By Dan McLean
Thousands of Vermonters who subscribe to Comcast's cable television service are paying higher bills but getting fewer channels than last year.
Sen. Bernie Sanders, I-Vt., has called on the cable giant to remedy the situation through price reductions or free converter boxes. At 7 p.m. today, Sanders will hold a town hall meeting at City Hall in Rutland, where many complaints to his office originated. A Comcast official will attend.
Comcast's cheapest analog package, "basic cable," now has 14 channels for Burlington customers, or three fewer than at the end of last year, Comcast spokesman Marc Goodman said. Subscribers to "standard cable" have 55 channels, or nine fewer than in December, he said. No channels have been reduced from any Comcast digital packages.
The channel reduction comes after Comcast increased prices in February, Goodman said. The number of channels cut from the analog packages varies by town.
Comcast says the changes are needed to ease a shift to digital programming. Sanders views the decreasing number of channels as another rate increase.
"I believe that Comcast is being unfair to consumers in Vermont who see, as I do, the number of channels in their analog cable packages going down without a reduction in price as a rate hike," Sanders wrote Comcast Executive Vice President David Cohen on Aug. 7.
To retrieve the channels, Comcast has offered standard cable customers a converter box, free for one year. After that, the boxes will cost customers between $1.35 and $3.95 per month per television, Goodman said.
Sanders' office has tallied 279 complaints about Comcast's cutting channels.
"People are just getting sick and tried of getting ripped off by large corporations, whether it's oil companies, credit card companies or the local cable company," Sanders said Wednesday.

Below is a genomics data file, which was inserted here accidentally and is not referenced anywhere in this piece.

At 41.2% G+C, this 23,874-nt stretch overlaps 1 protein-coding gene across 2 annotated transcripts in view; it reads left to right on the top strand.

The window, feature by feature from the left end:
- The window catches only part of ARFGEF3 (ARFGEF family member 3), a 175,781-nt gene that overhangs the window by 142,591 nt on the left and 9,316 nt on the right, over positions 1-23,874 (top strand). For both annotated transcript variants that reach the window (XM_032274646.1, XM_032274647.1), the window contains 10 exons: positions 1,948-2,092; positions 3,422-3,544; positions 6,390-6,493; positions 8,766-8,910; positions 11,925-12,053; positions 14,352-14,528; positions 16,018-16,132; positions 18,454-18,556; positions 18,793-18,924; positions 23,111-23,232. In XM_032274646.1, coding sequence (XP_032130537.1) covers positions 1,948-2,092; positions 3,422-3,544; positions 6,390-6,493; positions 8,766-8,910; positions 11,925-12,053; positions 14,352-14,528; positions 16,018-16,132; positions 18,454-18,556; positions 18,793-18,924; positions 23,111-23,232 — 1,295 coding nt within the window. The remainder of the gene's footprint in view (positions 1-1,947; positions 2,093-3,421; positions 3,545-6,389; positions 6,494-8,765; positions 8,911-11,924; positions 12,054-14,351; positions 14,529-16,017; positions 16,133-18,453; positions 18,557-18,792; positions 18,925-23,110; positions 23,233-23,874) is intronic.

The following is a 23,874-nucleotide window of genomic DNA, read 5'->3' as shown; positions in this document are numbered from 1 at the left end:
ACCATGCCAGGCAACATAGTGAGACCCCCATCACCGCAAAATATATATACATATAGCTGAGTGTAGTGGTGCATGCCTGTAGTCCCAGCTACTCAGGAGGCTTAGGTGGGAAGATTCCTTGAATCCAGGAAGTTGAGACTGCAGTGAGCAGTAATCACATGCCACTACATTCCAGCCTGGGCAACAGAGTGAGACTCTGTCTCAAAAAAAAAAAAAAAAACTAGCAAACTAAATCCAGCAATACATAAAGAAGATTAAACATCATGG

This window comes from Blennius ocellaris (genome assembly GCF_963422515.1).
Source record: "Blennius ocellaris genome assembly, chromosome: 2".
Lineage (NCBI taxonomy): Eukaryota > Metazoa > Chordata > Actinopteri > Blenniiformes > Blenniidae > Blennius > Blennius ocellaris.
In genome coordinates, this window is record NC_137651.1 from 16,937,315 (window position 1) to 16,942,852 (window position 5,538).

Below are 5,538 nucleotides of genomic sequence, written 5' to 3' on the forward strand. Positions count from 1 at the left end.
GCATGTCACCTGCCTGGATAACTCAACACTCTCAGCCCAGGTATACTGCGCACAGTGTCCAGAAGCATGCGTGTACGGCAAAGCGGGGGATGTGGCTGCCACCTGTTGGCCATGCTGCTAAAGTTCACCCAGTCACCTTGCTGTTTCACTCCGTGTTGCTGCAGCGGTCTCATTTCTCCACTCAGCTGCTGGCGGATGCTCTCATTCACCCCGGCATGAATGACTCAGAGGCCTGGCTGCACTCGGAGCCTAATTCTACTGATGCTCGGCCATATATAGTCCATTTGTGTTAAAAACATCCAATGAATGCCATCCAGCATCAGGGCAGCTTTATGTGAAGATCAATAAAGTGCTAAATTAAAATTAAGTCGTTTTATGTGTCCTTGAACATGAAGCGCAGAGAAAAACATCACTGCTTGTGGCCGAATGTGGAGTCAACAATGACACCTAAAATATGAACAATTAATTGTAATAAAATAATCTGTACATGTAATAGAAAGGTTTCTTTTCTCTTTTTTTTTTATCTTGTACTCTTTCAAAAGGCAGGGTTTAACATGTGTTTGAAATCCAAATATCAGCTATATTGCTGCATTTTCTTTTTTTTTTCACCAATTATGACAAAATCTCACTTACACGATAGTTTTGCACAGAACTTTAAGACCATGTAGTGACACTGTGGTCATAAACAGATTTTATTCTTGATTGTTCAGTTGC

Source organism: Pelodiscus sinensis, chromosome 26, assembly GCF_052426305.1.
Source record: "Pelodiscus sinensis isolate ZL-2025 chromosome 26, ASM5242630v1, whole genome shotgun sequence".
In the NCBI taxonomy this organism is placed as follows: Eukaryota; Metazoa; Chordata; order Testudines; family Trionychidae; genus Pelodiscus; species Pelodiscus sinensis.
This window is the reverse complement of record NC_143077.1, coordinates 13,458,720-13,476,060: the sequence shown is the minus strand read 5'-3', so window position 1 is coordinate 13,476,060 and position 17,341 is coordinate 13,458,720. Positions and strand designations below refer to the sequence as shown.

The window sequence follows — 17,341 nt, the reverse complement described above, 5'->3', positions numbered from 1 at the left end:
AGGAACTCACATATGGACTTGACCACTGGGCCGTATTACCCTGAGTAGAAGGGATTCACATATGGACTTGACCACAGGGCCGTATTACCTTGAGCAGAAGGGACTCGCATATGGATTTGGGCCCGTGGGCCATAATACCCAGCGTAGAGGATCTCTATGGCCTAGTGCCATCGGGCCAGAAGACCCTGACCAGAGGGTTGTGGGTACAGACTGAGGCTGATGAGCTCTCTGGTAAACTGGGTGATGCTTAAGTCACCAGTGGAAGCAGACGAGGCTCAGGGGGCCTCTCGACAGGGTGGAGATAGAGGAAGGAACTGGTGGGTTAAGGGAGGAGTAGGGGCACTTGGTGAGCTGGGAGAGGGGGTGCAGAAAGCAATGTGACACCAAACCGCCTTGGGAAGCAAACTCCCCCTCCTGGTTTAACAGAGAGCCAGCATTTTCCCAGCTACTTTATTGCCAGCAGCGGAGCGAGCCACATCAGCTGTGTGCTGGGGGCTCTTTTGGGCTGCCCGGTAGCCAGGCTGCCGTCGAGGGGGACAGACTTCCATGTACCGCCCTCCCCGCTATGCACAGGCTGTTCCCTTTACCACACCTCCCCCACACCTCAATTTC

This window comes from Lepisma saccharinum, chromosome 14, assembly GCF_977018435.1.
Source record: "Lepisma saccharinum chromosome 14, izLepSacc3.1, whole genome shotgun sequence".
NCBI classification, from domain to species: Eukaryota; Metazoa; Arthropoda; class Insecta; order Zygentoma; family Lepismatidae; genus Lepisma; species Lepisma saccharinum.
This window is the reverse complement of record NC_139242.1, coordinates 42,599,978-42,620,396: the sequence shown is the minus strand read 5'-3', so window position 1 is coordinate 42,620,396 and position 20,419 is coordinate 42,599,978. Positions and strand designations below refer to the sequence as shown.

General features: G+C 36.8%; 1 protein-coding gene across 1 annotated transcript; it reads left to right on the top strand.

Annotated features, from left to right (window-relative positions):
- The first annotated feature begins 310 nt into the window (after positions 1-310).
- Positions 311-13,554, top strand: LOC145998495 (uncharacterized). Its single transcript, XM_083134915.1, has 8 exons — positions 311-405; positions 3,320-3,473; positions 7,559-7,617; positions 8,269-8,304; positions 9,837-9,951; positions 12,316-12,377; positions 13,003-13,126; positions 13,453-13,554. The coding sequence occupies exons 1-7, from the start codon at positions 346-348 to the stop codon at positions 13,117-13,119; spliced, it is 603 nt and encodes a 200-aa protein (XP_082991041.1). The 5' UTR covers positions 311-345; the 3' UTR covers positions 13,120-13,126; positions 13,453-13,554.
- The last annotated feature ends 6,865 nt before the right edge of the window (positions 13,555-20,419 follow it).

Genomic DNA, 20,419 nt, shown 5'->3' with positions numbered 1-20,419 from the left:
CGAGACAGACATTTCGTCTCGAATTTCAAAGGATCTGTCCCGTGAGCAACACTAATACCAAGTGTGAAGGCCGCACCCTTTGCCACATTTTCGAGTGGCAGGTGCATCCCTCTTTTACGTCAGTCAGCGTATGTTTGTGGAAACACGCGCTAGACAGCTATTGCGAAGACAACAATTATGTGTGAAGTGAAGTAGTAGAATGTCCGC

"This is a very profitable corporation ... and they are squeezing an elderly lady in Rutland, Vt., for a few bucks," Sanders said. "And I don't like that."
Comcast Corp. generated $1.36 billion in profit during the first six months of 2008, down 4 percent from the same period last year, according to the company's most recent earnings report.
Goodman said the analog channels needed to be dropped to allow more advanced features -- additional high-definition channels and faster Internet access speeds. "The majority of our customers already have digital cable and they are telling us pretty clearly they expect us to deliver additional enhancements," Goodman said.
One analog channel uses as much capacity as three high-definition channels, he said, noting Comcast employs more than 300 people in Vermont and has a substantial, and expanding, fiber-optic investment here.
Sanders said Comcast functions like a monopoly and is the "sole provider of cable" to 142 of Vermont's 231 cities and towns.
The senator said he supports regulating the cable industry, but hasn't decided whether he will advance legislation. "The question is whether it is politically feasible," he said.
Goodman said Comcast is not a monopoly and faces healthy competition from satellite television providers and telephone companies.
The Philadelphia-based cable company has agreed to refund $16.95 installation fees charged to people making the switch from analog service to digital service, Goodman said.
Four other requests are "still on the table," Sanders' spokesman Michael Briggs said.
Per-channel price reductions
Free boxes for people to receive lost channels
Offering the same deals to customers over the phone as online
A commitment by Comcast to hold regular meetings to address Vermonters' concerns
Asked if Comcast will meet any of Sanders' requests, Goodman said: "Comcast is participating in tomorrow night's meeting and will respond at that time."
The number of analog subscribers in Vermont is murky. "It's a question we've asked Comcast and what they say is, 'Most are digital,'" Briggs said.
Throughout Vermont, Comcast has roughly 106,000 subscribers, Briggs said, citing state data. Goodman declined to be more precise.
By Dan McLean
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